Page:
It is interesting to note that God did not make prayer a mitzvah (commandment or good deed). Yet we somehow know deep in our hearts that we always ought to be praying to God. Praying is a part of who we are as we are made in God’s image. He communicates to us and by extension, we should be praying to God. God is a god of communication, and since we are in His image, we, too, are creatures of communication.

Although we see people praying at set times (like Daniel and David), yet God has not set a specific time or number of times during the day, to pray.

Were a person to know the time when, if they pray, they will be answered, they would leave off other times and pray only then. Accordingly, the Holy One said: For this reason I do not let you know when you will be answered, so that you will be willing to pray at all times, as is said, ‘Put your trust in God at all times’ (Psalms 62:9)” (Aggadah Bereshit 77).

Praying should be as automatic as breathing. It is a way of life, not mere moments in time. Pray without ceasing, says 1 Thessalonians 5:17.

“Then the king said to the man of God, “Intercede with the Lord your God and pray for me that my hand may be restored.” So the man of God interceded with the Lord, and the king’s hand was restored and became as it was before.” 1 Kings 13:6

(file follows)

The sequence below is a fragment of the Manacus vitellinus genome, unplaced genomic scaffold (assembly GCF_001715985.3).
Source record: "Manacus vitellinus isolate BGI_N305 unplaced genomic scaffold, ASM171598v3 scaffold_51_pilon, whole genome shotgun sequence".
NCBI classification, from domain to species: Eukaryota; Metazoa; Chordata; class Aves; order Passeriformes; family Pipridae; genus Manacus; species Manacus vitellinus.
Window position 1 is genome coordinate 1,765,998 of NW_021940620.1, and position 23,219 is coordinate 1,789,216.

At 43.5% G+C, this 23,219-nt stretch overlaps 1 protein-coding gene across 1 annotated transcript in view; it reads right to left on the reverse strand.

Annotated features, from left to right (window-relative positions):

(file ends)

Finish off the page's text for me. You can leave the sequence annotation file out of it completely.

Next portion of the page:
Why did the people of other nations come to the Hebrews for prayer? Because they knew that the God of the Hebrews heard His children when they prayed. Their own gods were incapable of hearing, but they knew that the Hebrew God not only heard prayer, He answered it as well.

Making prayer as automatic as breathing requires devotion. It is an acknowledgment of the world as it truly is.

“For prayer is not the shutting of one’s eyes to reality. It is the glimmer, the intimation, the daring which leads to the transcending of reality” (Jakob Petuchowski)

It is a recognition that not are we small and limited in the universe, but that we also have the capacity for goodness and greatness. We seem insignificant but have the attention of Almighty God. We are not alone, nor are we helpless. God is just a breath away.